Friday, September 13, 2013

Never had such lousy food, baby this restaurant is gross...

The concept I'm presenting today, I cannot take credit for.  I can take credit for saying it AD NAUSEUM in my home.  In that way, I have made it the most famous phrase in the history of our family.  Maybe in the whole entire world.

I share recipes and meal plans with you here, but I'm sure you're wondering on some of the recipes, "How do you get a three year old to eat this?"  For the most part?  You don't.  Short of bribery or force feeding him, three year olds just aren't going to eat brussels sprouts and enjoy them.  (Good, more for mommy!)

However, I have adopted this rule for our home courtesy of Ask Dr. G.  In short, "Don't yuck my yum."  It's that simple.   (By the way, the letter "G" might stand for Guru.  This woman completely stands for every value I have ever wanted to instill in my child.)



It's sort of the food version of "One man's trash is another man's treasure."  And sometimes my trash tastes like balsamic glazed pot roast, but The Incredible Hulk wouldn't have anything of it.  Several times during a meal, I will hear him say, "I don't want to eat that!  I don't like it!"  We'll allow that.  Expressing opinions and tastes (especially where food is concerned) is a way to converse during dinner, for him to develop a sense of self, and for me to learn what menu items are keepers and which ones I should save for date night.  However, TIH is not allowed to say, "That's gross" when it comes to food.

Why?

Because it isn't gross.  It's food.  And I happen to find most of it quite tasty.  Just because you don't necessarily enjoy a food doesn't make the food "gross," "distasteful," "inedible," or "yucky."

I'll never forget watching my dad squirt a healthy helping of ketchup on his scrambled eggs one morning and saying to him, "Ew!  That is disgusting, dad!"  My dad took a huge bite and replied, "The beauty of it is that you're not going to eat any of it."

This was how my parents taught me not to "yuck" their "yums."  I learned that even if you dislike what someone else is eating, you shouldn't comment on it.  It's rude.  If you have no plans on even trying it, why do you think your opinion is so important?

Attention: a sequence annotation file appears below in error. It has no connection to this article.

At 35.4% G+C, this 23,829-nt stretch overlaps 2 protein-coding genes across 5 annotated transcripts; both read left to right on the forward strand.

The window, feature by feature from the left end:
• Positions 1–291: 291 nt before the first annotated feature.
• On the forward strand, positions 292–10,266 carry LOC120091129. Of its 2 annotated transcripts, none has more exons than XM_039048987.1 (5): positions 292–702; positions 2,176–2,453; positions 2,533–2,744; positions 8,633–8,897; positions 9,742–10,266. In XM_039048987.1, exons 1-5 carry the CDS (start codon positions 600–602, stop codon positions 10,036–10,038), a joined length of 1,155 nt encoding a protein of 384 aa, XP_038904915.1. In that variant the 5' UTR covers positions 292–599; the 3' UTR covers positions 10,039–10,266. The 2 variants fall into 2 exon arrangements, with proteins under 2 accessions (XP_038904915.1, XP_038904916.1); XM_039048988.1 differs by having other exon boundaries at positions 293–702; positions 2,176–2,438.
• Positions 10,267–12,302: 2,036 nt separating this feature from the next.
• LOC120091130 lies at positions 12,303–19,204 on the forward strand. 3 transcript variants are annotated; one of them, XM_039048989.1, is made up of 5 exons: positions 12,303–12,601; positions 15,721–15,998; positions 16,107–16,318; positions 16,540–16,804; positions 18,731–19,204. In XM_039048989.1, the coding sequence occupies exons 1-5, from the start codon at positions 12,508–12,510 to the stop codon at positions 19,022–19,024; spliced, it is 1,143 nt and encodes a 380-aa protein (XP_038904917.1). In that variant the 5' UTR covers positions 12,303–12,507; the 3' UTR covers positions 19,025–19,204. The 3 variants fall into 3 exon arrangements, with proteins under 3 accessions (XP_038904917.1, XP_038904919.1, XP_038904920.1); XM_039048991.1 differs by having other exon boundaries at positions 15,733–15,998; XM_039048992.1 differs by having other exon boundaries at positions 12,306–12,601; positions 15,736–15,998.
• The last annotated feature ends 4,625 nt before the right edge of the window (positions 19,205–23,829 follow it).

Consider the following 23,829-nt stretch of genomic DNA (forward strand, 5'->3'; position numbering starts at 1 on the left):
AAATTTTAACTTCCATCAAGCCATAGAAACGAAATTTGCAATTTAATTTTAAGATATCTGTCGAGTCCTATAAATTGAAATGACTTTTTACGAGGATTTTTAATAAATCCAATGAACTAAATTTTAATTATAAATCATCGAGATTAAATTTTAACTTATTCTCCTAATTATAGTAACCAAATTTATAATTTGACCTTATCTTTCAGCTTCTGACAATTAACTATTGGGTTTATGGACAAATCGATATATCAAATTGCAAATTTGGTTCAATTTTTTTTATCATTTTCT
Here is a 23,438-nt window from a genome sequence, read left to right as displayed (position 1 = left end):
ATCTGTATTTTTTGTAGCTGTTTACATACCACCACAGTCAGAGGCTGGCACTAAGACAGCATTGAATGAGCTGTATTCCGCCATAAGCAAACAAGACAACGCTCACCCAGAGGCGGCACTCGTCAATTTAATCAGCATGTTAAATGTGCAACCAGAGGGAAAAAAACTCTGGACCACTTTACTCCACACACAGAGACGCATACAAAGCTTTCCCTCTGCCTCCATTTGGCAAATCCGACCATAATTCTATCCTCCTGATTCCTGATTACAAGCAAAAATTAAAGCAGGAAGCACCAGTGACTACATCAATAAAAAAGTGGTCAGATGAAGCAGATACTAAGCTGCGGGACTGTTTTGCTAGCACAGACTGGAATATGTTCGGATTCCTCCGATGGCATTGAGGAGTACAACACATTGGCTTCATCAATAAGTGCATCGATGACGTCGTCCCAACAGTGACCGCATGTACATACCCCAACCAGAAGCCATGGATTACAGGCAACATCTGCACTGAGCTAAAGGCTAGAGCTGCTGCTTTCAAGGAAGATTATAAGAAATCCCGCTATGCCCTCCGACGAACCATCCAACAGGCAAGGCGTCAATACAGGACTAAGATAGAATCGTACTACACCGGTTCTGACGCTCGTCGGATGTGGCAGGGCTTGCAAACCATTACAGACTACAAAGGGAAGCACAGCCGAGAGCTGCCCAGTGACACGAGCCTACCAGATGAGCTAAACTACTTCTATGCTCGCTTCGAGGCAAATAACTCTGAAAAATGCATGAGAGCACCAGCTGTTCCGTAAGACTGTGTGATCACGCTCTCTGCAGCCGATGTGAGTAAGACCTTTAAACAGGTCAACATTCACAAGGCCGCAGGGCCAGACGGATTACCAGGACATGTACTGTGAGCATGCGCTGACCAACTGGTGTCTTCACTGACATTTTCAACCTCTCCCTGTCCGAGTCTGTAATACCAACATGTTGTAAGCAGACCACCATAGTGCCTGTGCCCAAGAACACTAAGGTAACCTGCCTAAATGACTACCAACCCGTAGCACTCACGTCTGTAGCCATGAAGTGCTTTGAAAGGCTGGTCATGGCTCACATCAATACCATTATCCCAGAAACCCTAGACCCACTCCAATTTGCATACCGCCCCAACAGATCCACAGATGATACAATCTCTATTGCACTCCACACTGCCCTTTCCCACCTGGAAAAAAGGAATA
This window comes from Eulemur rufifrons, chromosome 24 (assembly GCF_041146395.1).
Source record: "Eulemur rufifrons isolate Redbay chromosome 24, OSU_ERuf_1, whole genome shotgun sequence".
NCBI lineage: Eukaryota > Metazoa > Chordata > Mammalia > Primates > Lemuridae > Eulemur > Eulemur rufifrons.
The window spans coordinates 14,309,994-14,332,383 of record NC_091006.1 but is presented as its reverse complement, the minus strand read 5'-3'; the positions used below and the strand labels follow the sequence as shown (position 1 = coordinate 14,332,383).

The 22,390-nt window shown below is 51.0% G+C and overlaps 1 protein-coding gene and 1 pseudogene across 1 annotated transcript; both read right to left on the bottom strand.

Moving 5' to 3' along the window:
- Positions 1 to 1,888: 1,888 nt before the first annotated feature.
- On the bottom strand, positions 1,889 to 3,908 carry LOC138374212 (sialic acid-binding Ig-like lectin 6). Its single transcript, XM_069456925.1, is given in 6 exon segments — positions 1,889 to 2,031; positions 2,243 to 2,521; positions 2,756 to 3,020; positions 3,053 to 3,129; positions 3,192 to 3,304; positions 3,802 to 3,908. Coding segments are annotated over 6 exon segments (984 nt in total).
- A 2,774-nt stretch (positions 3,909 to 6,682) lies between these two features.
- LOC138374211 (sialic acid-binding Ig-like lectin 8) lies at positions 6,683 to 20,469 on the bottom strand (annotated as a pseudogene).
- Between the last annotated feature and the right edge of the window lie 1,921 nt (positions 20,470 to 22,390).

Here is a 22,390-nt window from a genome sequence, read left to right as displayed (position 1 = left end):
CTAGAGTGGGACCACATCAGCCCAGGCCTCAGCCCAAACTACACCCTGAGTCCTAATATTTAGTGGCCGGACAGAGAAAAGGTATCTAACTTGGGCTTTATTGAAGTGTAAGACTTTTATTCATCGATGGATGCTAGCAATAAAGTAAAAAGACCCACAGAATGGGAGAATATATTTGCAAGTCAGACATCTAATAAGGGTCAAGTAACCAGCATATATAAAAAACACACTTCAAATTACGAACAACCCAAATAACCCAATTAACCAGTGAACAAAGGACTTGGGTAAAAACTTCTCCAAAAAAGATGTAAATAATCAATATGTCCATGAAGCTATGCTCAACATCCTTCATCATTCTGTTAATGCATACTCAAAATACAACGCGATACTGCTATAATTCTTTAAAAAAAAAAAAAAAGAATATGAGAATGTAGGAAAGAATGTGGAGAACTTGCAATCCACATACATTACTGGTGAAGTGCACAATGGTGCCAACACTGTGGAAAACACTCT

My parents also taught me to try a little bite of everything I was offered at dinner, at a party, even at Thanksgiving where the sides outnumber the people being served.  You try a little bit of everything.  If you don't like something?  You take a small "No, thank you" bite and finish the rest of your meal.  You don't comment.  You don't draw attention to what you find to be "yucky" because at the same time someone at the same dinner table could be heartily enjoying that very same dish.

This is extremely important in multiple child families as older siblings opinions of food will often help "form" the opinions of their younger siblings.  If an older sibling says, "Gross!  Peas are yucky!" in front of a younger sibling, the younger sibling is quite unlikely to try the peas.   Or, if the younger sibling likes peas, they are even more unlikely to admit it to the older sibling.

Adults who do this at the dinner table (either by refusing to try a food [one that they aren't allergic to/morally opposed to] or by calling a food gross openly) are not only astoundingly rude, they're also very sad to me.  Food is one of the most enjoyable human experiences we are privy to and they. are. missing. it.  Eat.  Eat well.  Enjoy that experience.  And, while you're at it - don't ruin it for anyone else.



I often find that as adults we are consistently doing this to one another; yucking yums all over the place.  And, not just in food.  In politics, in music, in religion, and in every enjoyable human experience we get.  I personally welcome differing opinions, I even welcome a healthy debate at times, but plainly rejecting another person's opinion, belief system, or taste in foods is just reprehensible. (Especially the food one.  Hate my religion, but do not hate my affinity for cheese for the love of gouda.)

We need to stop this.  Give one another the option to enjoy our experience though it may be polar to yours.  Stop yucking yums.  Otherwise, I fear there won't be any yums left to have.

Perhaps by practicing this with your little ones at the dinner table, you'll be teaching them an even more valuable lesson for later on in life.  Don't yuck the sweet potato casserole today, and maybe they won't feel entitled to yuck someone's life orientation tomorrow.

And that is food for thought.

3 comments:

  1. "for the love of gouda" is officially my new phrase. Thanks.

    It's a great concept. Especially since in my family, I am the picky one. My husband and son will eat practically anything (yay!!!!) so I have adopted a "if you try it, Mama will try it, too" practice- especially concerning veggies, which I am horrible at eating. It works for the most part and even if I don't end up eating anymore of that item at least I tried it

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    1. I love this! (My husband is the picky one in our family and although he is VERY polite about it and puts a good show on for TIH - I might challenge him to do this too!)

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  2. Wow. Love this - you just outlined the conversation I'll be having at the dinner table tonight! My kids aren't too bad about yucking yums, especially since there are so many younger siblings at the table and the older ones have been warned about not tainting their opinions, but it's interesting to think of this concept spreading beyond the dinner table, too.

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